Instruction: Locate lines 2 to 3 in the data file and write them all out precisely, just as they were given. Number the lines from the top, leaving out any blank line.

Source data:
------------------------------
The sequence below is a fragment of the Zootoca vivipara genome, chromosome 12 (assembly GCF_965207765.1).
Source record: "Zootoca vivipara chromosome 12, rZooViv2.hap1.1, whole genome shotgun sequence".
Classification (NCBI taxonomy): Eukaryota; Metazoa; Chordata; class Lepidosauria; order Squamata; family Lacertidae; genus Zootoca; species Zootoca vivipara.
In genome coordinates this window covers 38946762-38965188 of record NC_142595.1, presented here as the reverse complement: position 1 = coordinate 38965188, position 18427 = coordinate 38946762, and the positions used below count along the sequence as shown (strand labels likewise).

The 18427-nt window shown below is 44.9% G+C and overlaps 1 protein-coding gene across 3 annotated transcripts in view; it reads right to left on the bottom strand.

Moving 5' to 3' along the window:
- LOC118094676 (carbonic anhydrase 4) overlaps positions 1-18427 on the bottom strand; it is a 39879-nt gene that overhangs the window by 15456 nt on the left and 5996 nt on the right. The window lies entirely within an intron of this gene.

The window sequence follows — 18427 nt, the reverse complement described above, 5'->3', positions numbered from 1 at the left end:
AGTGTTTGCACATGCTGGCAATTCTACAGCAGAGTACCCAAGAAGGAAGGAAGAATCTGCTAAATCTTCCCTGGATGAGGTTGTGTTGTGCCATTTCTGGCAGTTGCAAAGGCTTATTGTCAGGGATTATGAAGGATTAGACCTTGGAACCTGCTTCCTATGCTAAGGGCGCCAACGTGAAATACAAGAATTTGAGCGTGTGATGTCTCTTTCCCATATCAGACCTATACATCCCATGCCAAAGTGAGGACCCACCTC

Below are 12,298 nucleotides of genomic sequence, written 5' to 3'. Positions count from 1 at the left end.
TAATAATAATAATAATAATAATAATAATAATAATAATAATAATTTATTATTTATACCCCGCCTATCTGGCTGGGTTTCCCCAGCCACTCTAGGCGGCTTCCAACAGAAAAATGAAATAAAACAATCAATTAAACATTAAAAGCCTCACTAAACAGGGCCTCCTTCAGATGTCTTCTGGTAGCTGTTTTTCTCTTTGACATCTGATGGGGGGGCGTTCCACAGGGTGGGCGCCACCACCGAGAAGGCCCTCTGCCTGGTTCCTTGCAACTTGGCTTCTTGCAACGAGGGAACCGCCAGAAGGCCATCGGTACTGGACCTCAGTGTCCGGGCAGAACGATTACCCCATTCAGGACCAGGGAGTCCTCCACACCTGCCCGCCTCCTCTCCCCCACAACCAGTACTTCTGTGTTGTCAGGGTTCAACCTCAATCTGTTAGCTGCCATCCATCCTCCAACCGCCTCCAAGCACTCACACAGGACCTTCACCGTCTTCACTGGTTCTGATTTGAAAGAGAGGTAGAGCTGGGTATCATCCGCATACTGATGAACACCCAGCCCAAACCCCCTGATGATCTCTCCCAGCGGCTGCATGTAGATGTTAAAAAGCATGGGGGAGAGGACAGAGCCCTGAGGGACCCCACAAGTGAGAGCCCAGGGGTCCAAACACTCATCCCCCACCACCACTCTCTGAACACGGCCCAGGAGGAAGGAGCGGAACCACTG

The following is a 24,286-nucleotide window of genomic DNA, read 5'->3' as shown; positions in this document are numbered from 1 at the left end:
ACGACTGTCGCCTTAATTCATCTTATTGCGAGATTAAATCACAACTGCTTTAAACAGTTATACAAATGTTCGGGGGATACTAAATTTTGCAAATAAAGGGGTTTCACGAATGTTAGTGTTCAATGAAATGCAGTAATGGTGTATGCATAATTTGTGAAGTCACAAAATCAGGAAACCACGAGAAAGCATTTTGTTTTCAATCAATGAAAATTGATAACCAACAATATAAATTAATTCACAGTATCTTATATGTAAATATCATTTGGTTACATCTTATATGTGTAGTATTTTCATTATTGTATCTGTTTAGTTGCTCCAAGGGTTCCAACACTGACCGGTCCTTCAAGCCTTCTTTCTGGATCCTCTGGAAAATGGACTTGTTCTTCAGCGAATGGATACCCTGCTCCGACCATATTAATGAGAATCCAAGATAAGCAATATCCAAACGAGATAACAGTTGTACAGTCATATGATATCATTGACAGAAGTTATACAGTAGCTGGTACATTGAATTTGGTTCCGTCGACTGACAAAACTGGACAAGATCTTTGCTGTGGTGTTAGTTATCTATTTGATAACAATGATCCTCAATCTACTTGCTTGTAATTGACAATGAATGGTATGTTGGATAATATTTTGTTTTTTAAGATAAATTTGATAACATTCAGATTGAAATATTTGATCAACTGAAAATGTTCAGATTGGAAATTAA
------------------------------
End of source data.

Source record: "Zootoca vivipara chromosome 12, rZooViv2.hap1.1, whole genome shotgun sequence".
Classification (NCBI taxonomy): Eukaryota; Metazoa; Chordata; class Lepidosauria; order Squamata; family Lacertidae; genus Zootoca; species Zootoca vivipara.